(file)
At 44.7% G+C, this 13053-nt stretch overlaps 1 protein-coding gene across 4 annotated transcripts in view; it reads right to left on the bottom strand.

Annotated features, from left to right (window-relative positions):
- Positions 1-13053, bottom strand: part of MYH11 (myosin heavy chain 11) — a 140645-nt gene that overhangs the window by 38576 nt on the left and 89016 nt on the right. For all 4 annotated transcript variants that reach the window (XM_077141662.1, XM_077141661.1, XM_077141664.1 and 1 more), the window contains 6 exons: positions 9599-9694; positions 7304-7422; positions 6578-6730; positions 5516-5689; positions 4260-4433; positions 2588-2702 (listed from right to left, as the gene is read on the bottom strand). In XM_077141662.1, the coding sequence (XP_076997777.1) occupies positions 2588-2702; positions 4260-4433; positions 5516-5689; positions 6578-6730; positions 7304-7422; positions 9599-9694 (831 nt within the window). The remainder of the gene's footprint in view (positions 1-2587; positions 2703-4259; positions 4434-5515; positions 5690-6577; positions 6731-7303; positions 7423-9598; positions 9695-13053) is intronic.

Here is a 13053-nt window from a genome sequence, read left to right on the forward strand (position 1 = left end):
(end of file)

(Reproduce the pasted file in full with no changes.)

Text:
At 44.7% G+C, this 13053-nt stretch overlaps 1 protein-coding gene across 4 annotated transcripts in view; it reads right to left on the bottom strand.

Annotated features, from left to right (window-relative positions):
- Positions 1-13053, bottom strand: part of MYH11 (myosin heavy chain 11) — a 140645-nt gene that overhangs the window by 38576 nt on the left and 89016 nt on the right. For all 4 annotated transcript variants that reach the window (XM_077141662.1, XM_077141661.1, XM_077141664.1 and 1 more), the window contains 6 exons: positions 9599-9694; positions 7304-7422; positions 6578-6730; positions 5516-5689; positions 4260-4433; positions 2588-2702 (listed from right to left, as the gene is read on the bottom strand). In XM_077141662.1, the coding sequence (XP_076997777.1) occupies positions 2588-2702; positions 4260-4433; positions 5516-5689; positions 6578-6730; positions 7304-7422; positions 9599-9694 (831 nt within the window). The remainder of the gene's footprint in view (positions 1-2587; positions 2703-4259; positions 4434-5515; positions 5690-6577; positions 6731-7303; positions 7423-9598; positions 9695-13053) is intronic.

Here is a 13053-nt window from a genome sequence, read left to right on the forward strand (position 1 = left end):